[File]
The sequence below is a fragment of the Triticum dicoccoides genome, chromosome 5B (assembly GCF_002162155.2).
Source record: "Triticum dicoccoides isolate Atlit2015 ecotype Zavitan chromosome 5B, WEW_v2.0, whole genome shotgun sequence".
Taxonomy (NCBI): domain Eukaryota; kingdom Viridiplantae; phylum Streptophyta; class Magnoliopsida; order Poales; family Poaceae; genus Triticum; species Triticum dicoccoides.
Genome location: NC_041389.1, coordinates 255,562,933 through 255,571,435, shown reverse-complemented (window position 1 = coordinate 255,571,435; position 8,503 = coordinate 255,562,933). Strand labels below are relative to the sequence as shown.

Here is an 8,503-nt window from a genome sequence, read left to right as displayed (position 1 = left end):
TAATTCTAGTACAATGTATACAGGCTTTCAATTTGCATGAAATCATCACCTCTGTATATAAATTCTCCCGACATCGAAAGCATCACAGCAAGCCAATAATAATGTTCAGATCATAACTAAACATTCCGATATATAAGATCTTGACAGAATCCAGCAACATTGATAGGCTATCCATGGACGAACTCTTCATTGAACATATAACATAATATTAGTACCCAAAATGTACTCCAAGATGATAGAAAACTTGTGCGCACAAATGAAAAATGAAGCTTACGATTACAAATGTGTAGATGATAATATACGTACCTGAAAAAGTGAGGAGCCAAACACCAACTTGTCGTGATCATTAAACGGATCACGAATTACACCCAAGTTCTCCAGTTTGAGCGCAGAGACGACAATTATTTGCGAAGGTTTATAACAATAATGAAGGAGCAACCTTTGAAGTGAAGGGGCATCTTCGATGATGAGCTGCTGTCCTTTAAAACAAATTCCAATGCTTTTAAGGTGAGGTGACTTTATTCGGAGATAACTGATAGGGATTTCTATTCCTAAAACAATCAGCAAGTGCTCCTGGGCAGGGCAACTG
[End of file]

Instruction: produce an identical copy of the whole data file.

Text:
The sequence below is a fragment of the Triticum dicoccoides genome, chromosome 5B (assembly GCF_002162155.2).
Source record: "Triticum dicoccoides isolate Atlit2015 ecotype Zavitan chromosome 5B, WEW_v2.0, whole genome shotgun sequence".
Taxonomy (NCBI): domain Eukaryota; kingdom Viridiplantae; phylum Streptophyta; class Magnoliopsida; order Poales; family Poaceae; genus Triticum; species Triticum dicoccoides.
Genome location: NC_041389.1, coordinates 255,562,933 through 255,571,435, shown reverse-complemented (window position 1 = coordinate 255,571,435; position 8,503 = coordinate 255,562,933). Strand labels below are relative to the sequence as shown.

Here is an 8,503-nt window from a genome sequence, read left to right as displayed (position 1 = left end):
TAATTCTAGTACAATGTATACAGGCTTTCAATTTGCATGAAATCATCACCTCTGTATATAAATTCTCCCGACATCGAAAGCATCACAGCAAGCCAATAATAATGTTCAGATCATAACTAAACATTCCGATATATAAGATCTTGACAGAATCCAGCAACATTGATAGGCTATCCATGGACGAACTCTTCATTGAACATATAACATAATATTAGTACCCAAAATGTACTCCAAGATGATAGAAAACTTGTGCGCACAAATGAAAAATGAAGCTTACGATTACAAATGTGTAGATGATAATATACGTACCTGAAAAAGTGAGGAGCCAAACACCAACTTGTCGTGATCATTAAACGGATCACGAATTACACCCAAGTTCTCCAGTTTGAGCGCAGAGACGACAATTATTTGCGAAGGTTTATAACAATAATGAAGGAGCAACCTTTGAAGTGAAGGGGCATCTTCGATGATGAGCTGCTGTCCTTTAAAACAAATTCCAATGCTTTTAAGGTGAGGTGACTTTATTCGGAGATAACTGATAGGGATTTCTATTCCTAAAACAATCAGCAAGTGCTCCTGGGCAGGGCAACTG